1956 Porsche 356 A Carrera 1500 GS – 752 LMA
The car was first sold by AFN to Bank Top Motor House, Burnley which was where Edgar Wadsworth purchased the car. Wadsworth, a well-known privateer racing driver, twice entered Le Mans in an Aston Martin and a works Triumph TR2, kept the car from 1956 to 1961. Thereafter it was sold to Cyril Corbishley, another well-known racing and rally driver, who was an Alpine Rally winner. The current owner, David Harrison, is the car’s seventh owner and whilst in his care it has undergone a complete restoration.
David Harrison acquired the car in November 2012, but as he told the author, he wasn’t looking for a Carrera. The owner explained, “We have our rally car serviced by Gantspeed Engineering up in Lincolnshire and in their store room was a 356 body and scattered around were bits of engine and wheels. For years, I had been asking Robert at Gantspeed what it was and what was happening to it. Then one year he said they wanted to get rid of it because the owner had had a lot of bodywork done on it but the bodywork hadn’t been done properly and they couldn’t even get the engine to fit. He warned me that if I took it on, it would have to go right back to scratch, because everything needed to be completely rebuilt.”
The decision was taken to purchase the project, but even at that stage Harrison did not realise the significance of the car, that was only revealed once he and his wife began the research. David outlines the scale of the project, “When we realised quite how historically important it was, the finish on it became even more critical. It took three-and-a-half to four years to complete with 1,200 hours of work just on the body alone, that is not painting it, that is just purely getting the shape right and getting the attention to detail absolutely bang on. But it is a matching numbers car with the engine, gearbox and panels, everything matching.”
In the restoration, as many of the original body panels and parts as possible, were used. The result though, was spectacular, because at the car’s first public showing at the Classics at the Castle, Hedingham Castle in Essex, it won the best car at the show. “We had not even seen it, we were actually away on a rally, so that sort of showed that he had done all the work correctly and the car was as good as we had hoped,” he added.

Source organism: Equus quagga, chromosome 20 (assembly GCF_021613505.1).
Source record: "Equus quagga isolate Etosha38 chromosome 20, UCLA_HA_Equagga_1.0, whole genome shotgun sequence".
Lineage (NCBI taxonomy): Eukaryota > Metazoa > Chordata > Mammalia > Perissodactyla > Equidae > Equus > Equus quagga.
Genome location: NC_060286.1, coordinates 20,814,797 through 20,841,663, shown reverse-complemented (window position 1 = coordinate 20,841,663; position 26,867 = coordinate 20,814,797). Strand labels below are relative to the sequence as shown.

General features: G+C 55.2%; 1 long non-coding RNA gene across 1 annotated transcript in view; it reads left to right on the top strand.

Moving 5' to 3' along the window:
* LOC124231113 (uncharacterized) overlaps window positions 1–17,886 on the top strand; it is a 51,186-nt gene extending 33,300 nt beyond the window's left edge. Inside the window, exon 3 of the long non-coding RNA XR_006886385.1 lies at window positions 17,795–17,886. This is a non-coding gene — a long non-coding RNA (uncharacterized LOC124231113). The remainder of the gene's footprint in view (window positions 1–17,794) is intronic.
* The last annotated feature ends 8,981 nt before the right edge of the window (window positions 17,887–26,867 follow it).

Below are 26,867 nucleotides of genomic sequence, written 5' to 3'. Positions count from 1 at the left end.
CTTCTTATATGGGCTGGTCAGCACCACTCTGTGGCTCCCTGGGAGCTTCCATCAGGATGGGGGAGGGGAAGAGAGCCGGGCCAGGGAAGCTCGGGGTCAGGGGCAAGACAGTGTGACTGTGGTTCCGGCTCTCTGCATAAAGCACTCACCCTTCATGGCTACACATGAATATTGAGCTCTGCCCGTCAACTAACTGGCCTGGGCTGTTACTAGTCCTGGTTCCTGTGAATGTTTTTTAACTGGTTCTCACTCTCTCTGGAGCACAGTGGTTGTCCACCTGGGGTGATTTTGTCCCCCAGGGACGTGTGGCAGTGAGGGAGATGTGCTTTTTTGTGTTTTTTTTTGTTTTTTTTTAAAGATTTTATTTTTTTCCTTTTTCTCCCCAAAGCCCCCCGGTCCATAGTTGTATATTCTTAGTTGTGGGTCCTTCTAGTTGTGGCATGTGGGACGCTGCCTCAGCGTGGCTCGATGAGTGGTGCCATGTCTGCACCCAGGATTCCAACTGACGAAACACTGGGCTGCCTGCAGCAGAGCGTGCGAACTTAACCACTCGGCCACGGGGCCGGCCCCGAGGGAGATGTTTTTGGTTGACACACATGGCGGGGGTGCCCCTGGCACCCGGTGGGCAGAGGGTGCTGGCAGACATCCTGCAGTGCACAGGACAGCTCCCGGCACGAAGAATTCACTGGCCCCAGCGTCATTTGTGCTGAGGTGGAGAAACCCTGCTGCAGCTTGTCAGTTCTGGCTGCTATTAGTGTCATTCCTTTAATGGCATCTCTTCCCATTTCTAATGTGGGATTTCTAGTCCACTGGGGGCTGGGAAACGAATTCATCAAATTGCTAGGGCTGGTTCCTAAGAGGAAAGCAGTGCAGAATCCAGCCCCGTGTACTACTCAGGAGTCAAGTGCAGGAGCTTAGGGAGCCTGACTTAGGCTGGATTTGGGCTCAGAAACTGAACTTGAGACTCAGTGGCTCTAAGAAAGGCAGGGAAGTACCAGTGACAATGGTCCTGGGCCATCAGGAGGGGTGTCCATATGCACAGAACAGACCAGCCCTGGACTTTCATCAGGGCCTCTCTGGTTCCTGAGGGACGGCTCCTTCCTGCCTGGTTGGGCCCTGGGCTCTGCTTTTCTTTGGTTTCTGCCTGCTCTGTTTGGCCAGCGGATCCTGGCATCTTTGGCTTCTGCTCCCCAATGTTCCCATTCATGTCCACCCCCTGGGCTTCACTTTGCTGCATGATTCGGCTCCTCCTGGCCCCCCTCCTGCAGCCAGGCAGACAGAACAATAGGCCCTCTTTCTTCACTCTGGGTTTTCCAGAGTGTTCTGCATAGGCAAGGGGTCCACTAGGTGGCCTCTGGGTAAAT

Hearing the stories of the multiple rallies that David and his wife have been on, it became obvious very quickly that the white Carrera was not going to be a garage queen. In fact, they use the car regularly, as David explains, “The car had broken down on a trip that we had done because I just didn’t drive it hard enough, I kept oiling the plugs up, and so it went back to Gantspeed and they fixed it. We have been back up to the Castle Porsche meeting at Hedingham where we had it on display for Gantspeed. Otherwise we just generally drive it around, but we haven’t rallied it. The only Concours event that we have ever done, and will ever do, is the Salon Privé Concours Masters Celebration (2018), and we drove it there, put it on display, and drove it home again. We won Best Carrera and we took second place overall,” he added proudly.
It is important for several reasons that sports cars such as this one, are driven regularly, and driven in the way they were designed to be driven. So often you hear of expensive sports cars and racing cars just being stored and brought out only to be shown at events. These cars are known as garage queens.
It’s been a long and twisty road, but this 356 A Carrera can once again take its rightful place as one of the top cars in its class. Fortunately though, this 356 A Carrera will not live a tranquil or staid life in the Harrison household, as the owner is firmly of the opinion that a sports car is to be driven, properly. That would have brought a smile to Ferry Porsche’s face.
Written by: Glen Smale
Images by: Virtual Motorpix/Glen Smale, Porsche Werkfoto & Salon Privé